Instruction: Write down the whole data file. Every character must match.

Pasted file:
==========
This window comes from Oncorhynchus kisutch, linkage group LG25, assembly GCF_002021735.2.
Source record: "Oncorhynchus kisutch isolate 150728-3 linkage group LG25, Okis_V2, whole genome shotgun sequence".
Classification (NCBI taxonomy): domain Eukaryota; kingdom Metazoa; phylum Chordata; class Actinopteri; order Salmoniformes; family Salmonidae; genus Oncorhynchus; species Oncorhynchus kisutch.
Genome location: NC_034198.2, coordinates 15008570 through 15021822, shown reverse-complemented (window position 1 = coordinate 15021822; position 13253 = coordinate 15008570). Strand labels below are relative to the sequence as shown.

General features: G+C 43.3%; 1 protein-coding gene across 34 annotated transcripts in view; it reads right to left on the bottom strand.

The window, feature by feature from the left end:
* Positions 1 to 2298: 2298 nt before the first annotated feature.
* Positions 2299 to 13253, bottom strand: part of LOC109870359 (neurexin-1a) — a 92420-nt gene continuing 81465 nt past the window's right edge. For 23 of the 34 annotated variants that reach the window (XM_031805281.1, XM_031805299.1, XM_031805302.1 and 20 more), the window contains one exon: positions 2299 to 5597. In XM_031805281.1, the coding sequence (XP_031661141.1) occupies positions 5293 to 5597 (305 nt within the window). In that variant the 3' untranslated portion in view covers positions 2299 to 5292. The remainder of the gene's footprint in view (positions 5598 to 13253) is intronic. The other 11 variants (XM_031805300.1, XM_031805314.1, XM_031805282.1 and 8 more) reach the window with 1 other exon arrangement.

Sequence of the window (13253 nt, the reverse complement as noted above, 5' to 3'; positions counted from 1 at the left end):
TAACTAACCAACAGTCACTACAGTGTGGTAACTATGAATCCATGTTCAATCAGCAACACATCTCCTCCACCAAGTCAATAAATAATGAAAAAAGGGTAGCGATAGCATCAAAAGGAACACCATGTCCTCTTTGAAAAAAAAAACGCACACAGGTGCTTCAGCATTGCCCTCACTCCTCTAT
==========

This window comes from Oncorhynchus kisutch, linkage group LG25, assembly GCF_002021735.2.
Source record: "Oncorhynchus kisutch isolate 150728-3 linkage group LG25, Okis_V2, whole genome shotgun sequence".
Classification (NCBI taxonomy): domain Eukaryota; kingdom Metazoa; phylum Chordata; class Actinopteri; order Salmoniformes; family Salmonidae; genus Oncorhynchus; species Oncorhynchus kisutch.
Genome location: NC_034198.2, coordinates 15008570 through 15021822, shown reverse-complemented (window position 1 = coordinate 15021822; position 13253 = coordinate 15008570). Strand labels below are relative to the sequence as shown.

General features: G+C 43.3%; 1 protein-coding gene across 34 annotated transcripts in view; it reads right to left on the bottom strand.

The window, feature by feature from the left end:
* Positions 1 to 2298: 2298 nt before the first annotated feature.
* Positions 2299 to 13253, bottom strand: part of LOC109870359 (neurexin-1a) — a 92420-nt gene continuing 81465 nt past the window's right edge. For 23 of the 34 annotated variants that reach the window (XM_031805281.1, XM_031805299.1, XM_031805302.1 and 20 more), the window contains one exon: positions 2299 to 5597. In XM_031805281.1, the coding sequence (XP_031661141.1) occupies positions 5293 to 5597 (305 nt within the window). In that variant the 3' untranslated portion in view covers positions 2299 to 5292. The remainder of the gene's footprint in view (positions 5598 to 13253) is intronic. The other 11 variants (XM_031805300.1, XM_031805314.1, XM_031805282.1 and 8 more) reach the window with 1 other exon arrangement.

Sequence of the window (13253 nt, the reverse complement as noted above, 5' to 3'; positions counted from 1 at the left end):
TAACTAACCAACAGTCACTACAGTGTGGTAACTATGAATCCATGTTCAATCAGCAACACATCTCCTCCACCAAGTCAATAAATAATGAAAAAAGGGTAGCGATAGCATCAAAAGGAACACCATGTCCTCTTTGAAAAAAAAAACGCACACAGGTGCTTCAGCATTGCCCTCACTCCTCTAT